Wancher Visits Bungo-Takada Schools | Introducing Fountain Pens to the Next Generation

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There was a time when learning how to use a fountain pen was mandatory in every school. In fact, there were years or even decades where the fountain pen was the de facto writing instrument across the world. However, in the 21st Century, there are many people who can graduate from University without ever having to touch a fountain pen. In an effort to rectify this, we have been making annual visits to the local elementary and middle schools in rural Japan and giving the students a chance to use a glass pen and a fountain pen. Thanks to Bungo-Takada city’s Board of Education, we have been able to introduce these writing instruments to the next generation.


Most recently, we were led by CEO and Founder Taizo Okagaki in demonstrations at various schools on the origins of the glass pen and fountain pen, where students with ages ranging from 11-14 years old received firsthand instruction on the use of these storied writing instruments.

Many of the students, accustomed to digital interfaces and sleek gadgets, marveled at the elegance and simplicity of these writing instruments. It was a moment of connection between generations, bridging the gap between the analog past and the digital present.



However, our interactions didn't end with the demonstration. We found ourselves immersed in discussions with teachers, parents, and local community members, exchanging insights on education, values, and societal structures. For many of us, our school experiences in their native countries were vastly different from that of a normal Japanese school, and many members were shocked to discover these differences during the visits. One team member - Adriel of Wancher Watch - expressed his surprise that in one of the schools, all of the students were provided with a meal carefully designed by a nutritionist for their health, and that each meal was completely free. Another member, Jian, was surprised that the students of the Bungo-Takada schools were well behaved and organized, which was the exact opposite of his experience as a child in Europe.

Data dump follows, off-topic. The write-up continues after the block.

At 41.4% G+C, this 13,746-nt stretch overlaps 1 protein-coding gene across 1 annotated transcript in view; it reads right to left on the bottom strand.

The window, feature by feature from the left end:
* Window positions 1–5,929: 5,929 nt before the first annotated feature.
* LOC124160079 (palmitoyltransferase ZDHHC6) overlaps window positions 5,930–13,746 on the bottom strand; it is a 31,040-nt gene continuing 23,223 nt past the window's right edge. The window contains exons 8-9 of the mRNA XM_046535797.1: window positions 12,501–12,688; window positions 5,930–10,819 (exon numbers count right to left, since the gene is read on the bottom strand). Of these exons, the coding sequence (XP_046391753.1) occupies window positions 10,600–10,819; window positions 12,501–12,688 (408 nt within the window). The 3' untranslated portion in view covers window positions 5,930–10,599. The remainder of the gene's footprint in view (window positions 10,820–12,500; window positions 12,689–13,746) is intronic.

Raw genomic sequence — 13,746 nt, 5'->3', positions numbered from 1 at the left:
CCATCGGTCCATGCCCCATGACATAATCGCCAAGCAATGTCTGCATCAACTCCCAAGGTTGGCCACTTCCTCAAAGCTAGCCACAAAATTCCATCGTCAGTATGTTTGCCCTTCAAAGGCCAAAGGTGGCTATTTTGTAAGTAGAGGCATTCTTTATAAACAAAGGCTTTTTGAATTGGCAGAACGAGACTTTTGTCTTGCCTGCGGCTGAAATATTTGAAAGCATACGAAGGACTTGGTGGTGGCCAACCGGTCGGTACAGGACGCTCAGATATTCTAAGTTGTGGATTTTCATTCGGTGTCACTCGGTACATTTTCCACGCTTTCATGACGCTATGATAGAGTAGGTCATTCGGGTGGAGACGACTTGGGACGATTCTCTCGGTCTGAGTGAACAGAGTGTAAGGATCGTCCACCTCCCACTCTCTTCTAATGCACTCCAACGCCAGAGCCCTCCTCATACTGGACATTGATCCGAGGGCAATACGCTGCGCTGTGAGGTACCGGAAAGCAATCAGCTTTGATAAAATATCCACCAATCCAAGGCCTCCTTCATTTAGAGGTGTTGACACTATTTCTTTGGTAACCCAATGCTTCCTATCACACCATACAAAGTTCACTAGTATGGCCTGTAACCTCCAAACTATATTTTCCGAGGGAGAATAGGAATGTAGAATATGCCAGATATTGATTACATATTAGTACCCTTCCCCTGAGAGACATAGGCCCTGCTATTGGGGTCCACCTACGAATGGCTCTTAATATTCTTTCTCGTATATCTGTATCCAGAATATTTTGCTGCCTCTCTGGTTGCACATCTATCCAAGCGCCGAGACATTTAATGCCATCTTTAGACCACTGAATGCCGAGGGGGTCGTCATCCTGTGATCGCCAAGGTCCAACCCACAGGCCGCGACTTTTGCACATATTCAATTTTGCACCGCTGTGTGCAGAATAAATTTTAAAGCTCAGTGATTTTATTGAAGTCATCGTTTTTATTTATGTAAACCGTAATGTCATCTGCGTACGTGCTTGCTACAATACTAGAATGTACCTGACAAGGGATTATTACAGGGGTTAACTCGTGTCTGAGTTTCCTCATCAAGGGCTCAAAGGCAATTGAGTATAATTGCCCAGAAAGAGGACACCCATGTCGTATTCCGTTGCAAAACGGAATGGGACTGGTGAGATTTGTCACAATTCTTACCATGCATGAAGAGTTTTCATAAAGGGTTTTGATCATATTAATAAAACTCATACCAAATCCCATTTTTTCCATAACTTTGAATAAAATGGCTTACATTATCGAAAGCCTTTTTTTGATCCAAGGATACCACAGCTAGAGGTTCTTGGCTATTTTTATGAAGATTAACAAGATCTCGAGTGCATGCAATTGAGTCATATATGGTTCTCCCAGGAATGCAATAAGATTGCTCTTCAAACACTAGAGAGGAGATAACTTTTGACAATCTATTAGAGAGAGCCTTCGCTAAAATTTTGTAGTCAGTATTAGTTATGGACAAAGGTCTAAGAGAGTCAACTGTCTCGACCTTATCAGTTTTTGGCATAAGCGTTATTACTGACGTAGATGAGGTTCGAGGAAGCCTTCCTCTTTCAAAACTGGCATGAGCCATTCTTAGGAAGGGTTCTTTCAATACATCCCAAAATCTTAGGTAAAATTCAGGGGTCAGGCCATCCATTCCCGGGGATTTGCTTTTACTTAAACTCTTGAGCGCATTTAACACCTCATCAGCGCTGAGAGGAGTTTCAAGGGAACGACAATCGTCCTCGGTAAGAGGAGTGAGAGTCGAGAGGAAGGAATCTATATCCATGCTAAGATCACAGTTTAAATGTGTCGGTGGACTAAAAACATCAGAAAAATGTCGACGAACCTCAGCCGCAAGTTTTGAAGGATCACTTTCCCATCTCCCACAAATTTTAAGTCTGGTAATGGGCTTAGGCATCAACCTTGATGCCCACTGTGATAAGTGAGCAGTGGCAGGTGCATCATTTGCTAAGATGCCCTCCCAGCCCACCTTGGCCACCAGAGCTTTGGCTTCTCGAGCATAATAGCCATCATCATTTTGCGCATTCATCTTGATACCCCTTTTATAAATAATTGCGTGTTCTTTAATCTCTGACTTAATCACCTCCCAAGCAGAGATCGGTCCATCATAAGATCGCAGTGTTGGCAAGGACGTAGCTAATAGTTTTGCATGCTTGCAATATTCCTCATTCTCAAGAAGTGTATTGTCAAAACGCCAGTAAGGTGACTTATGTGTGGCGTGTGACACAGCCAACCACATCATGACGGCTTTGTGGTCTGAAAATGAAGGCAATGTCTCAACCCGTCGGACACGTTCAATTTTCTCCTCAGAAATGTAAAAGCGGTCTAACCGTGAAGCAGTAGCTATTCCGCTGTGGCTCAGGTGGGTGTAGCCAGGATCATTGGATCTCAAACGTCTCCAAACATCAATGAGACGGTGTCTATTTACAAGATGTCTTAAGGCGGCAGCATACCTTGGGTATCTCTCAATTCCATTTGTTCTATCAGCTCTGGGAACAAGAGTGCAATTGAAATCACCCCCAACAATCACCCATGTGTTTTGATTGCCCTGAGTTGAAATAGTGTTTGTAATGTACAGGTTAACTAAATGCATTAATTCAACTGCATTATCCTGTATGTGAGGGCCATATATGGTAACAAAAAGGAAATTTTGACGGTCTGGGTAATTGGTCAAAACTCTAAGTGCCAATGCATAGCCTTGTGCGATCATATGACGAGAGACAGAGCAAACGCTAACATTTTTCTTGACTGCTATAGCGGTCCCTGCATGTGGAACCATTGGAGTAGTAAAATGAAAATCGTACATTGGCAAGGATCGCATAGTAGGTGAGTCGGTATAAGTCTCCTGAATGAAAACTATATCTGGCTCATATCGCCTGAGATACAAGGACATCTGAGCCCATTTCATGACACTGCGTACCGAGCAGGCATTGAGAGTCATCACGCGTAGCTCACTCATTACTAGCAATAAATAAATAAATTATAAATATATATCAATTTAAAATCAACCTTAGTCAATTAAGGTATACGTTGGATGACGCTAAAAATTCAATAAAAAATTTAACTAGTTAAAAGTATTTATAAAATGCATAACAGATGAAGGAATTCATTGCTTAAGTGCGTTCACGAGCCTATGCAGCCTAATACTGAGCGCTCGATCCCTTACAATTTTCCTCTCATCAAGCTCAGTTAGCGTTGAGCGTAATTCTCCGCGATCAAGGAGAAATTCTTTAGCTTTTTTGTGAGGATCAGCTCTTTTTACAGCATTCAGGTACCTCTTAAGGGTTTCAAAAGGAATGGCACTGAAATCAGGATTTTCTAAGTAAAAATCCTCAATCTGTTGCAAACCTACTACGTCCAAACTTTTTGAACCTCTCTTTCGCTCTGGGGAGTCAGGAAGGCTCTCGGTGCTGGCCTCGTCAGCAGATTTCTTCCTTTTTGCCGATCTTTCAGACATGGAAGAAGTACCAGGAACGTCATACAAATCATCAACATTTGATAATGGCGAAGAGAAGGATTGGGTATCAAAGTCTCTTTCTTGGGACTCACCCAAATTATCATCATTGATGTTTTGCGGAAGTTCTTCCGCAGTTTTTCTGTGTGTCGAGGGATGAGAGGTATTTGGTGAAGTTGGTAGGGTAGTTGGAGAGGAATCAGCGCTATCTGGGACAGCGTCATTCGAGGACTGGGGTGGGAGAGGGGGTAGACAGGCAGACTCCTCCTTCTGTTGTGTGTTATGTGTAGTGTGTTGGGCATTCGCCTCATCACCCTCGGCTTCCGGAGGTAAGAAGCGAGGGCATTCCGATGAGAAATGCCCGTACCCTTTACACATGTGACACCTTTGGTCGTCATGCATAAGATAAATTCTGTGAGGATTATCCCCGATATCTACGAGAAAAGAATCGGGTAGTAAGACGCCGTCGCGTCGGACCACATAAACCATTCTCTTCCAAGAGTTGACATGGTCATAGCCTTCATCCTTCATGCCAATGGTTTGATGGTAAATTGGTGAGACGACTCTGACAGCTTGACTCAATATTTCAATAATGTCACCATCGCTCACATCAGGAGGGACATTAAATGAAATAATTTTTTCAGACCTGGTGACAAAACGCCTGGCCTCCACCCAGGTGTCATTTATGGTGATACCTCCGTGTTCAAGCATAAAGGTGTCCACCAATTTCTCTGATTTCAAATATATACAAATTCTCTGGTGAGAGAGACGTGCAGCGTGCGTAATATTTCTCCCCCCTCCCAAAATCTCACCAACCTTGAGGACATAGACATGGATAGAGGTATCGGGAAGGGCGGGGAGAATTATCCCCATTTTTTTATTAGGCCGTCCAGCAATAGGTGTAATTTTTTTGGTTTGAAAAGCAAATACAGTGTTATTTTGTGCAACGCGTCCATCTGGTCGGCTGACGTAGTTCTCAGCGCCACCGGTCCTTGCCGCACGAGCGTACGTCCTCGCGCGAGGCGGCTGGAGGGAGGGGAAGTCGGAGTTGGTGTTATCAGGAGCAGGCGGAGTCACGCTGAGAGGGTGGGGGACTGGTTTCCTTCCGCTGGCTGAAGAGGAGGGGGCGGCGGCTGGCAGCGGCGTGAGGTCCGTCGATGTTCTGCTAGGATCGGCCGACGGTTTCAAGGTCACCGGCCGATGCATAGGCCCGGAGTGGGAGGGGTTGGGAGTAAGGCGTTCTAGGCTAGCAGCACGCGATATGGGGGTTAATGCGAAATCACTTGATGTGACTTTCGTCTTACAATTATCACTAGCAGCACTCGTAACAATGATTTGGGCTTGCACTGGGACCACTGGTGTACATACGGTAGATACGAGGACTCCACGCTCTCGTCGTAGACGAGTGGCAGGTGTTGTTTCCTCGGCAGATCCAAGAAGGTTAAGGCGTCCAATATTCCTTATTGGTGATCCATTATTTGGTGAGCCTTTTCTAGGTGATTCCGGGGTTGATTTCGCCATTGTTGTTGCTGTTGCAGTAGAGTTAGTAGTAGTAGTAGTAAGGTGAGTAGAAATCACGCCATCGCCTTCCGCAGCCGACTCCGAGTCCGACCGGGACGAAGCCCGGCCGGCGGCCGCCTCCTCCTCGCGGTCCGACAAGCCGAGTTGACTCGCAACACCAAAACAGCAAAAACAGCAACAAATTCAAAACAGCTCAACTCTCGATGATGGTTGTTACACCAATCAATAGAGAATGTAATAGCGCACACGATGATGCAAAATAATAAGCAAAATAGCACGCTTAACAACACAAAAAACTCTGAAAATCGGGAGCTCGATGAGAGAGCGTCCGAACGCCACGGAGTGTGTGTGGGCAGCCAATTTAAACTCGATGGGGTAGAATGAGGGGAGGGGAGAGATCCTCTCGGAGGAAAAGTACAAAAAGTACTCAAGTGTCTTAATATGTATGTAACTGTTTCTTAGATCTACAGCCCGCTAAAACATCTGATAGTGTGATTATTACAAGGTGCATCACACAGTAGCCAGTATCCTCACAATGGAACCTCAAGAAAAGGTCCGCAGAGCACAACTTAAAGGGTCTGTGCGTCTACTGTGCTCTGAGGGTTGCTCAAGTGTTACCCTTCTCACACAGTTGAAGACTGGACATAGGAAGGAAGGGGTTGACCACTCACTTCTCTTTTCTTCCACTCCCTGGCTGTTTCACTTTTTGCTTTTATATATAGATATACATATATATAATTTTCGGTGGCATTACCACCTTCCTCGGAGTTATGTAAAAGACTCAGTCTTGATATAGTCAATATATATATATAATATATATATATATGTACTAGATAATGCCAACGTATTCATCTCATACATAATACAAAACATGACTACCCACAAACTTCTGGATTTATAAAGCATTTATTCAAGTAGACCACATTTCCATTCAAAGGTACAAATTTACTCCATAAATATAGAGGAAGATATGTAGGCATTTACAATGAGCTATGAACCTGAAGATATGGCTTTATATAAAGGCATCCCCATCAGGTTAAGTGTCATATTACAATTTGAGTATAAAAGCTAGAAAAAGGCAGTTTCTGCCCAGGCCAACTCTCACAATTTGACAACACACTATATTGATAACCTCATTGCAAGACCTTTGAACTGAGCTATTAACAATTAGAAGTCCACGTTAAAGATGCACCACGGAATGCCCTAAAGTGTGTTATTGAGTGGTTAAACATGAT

Considering the vastly different backgrounds between our team and the students, it was surprising that there was one clear commonality: the awe of seeing and using a glass pen for the first time. It was interesting for us to see that even in this day and age, the students appreciated the novelty of a glass pen, just like our first experiences with glass pens after joining Wancher. A student exclaimed in surprise when all it took was one dip of the glass nib into the ink bottle to be able to write. After we explained that some records indicate that glass pens originated in Japan, even more of the students seemed to be interested in writing with a glass pen again in the future. 

Once the students grew accustomed to the glass pens, we gifted each student their very own fountain pen, and taught them the difference between a ballpoint pen and a fountain pen. Additionally, we explained that Japanese fountain pens are a coveted product all around the world, which seemed to invigorate the students to learn more about fountain pens and glass pens. 

The use of fountain pens may no longer be as widespread as it used to be, yet it was touching to see that even a generation of children more accustomed to typing can still appreciate the art of fountain pens and glass pens. 


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